return s1;
 }

The strncmp function[edit]

int strncmp(const char *s1, const char *s2, size_t n);

The strncmp() function shall compare not more than n bytes (bytes that follow a null byte are not compared) from the array pointed to by s1 to the array pointed to by s2. The sign of a non-zero return value is determined by the sign of the difference between the values of the first pair of bytes (both interpreted as type unsigned char) that differ in the strings being compared. See strcmp for an explanation of the return value.

This function is useful in comparisons, as the strcmp function is.

The following is a public-domain implementation of strncmp:

 #include <string.h>
 /* strncmp */
 int (strncmp)(const char *s1, const char *s2, size_t n)
 {
     unsigned char uc1, uc2;
     /* Nothing to compare?  Return zero.  */
     if (n == 0)
         return 0;
     /* Loop, comparing bytes.  */
     while (n-- > 0 && *s1 == *s2) {
         /* If we've run out of bytes or hit a null, return zero
            since we already know *s1 == *s2.  */
         if (n == 0 || *s1 == '\0')
             return 0;
         s1++;
         s2++;
     }
     uc1 = (*(unsigned char *) s1);
     uc2 = (*(unsigned char *) s2);
     return ((uc1 < uc2) ? -1 : (uc1 > uc2));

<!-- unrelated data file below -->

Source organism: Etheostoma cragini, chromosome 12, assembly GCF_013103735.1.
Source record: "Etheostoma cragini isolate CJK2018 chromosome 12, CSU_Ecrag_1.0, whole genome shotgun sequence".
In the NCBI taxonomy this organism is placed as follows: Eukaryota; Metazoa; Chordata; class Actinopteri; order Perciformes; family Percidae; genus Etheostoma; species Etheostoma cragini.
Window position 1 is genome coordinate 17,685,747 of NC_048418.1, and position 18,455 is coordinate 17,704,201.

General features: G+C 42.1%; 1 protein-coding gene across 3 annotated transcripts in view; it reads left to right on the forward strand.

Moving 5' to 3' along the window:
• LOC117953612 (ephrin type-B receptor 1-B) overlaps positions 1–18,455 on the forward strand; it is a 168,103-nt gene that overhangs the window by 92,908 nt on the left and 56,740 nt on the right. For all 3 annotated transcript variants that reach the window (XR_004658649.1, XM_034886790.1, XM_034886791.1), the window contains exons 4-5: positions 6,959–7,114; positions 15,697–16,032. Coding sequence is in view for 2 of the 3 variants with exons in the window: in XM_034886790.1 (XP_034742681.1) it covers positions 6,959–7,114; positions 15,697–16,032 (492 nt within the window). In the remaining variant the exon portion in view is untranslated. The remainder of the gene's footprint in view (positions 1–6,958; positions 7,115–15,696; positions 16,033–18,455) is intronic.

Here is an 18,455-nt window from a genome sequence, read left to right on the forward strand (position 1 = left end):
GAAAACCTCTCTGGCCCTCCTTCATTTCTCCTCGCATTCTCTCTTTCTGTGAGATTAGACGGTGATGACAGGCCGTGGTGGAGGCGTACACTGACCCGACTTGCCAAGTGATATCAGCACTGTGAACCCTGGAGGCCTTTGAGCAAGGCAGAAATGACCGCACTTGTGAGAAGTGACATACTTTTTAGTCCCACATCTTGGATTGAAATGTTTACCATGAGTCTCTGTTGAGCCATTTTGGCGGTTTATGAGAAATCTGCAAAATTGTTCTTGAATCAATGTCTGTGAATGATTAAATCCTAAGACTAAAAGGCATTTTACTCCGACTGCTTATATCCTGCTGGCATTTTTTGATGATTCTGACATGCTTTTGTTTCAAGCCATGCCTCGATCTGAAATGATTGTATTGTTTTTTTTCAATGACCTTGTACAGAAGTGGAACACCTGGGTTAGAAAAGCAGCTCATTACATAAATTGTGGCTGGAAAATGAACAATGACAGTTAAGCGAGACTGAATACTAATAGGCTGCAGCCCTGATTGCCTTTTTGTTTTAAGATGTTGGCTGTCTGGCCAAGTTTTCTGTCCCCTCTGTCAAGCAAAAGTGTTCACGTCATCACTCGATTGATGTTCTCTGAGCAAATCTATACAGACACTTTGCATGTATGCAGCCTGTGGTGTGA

}

The strncpy function[edit]

char *strncpy(char *restrict s1, const char *restrict s2, size_t n);

The strncpy() function shall copy not more than n bytes (bytes that follow a null byte are not copied) from the array pointed to by s2 to the array pointed to by s1. If copying takes place between objects that overlap, the behavior is undefined. If the array pointed to by s2 is a string that is shorter than n bytes, null bytes shall be appended to the copy in the array pointed to by s1, until n bytes in all are written. The function shall return s1; no return value is reserved to indicate an error.

It is possible that the function will not return a null-terminated string, which happens if the s2 string is longer than n bytes.

The following is a public-domain version of strncpy:

 #include <string.h>
 /* strncpy */
 char *(strncpy)(char *restrict s1, const char *restrict s2, size_t n)
 {
     char *dst = s1;
     const char *src = s2;
     /* Copy bytes, one at a time.  */
     while (n > 0) {
         n--;
         if ((*dst++ = *src++) == '\0') {
             /* If we get here, we found a null character at the end
                of s2, so use memset to put null bytes at the end of
                s1.  */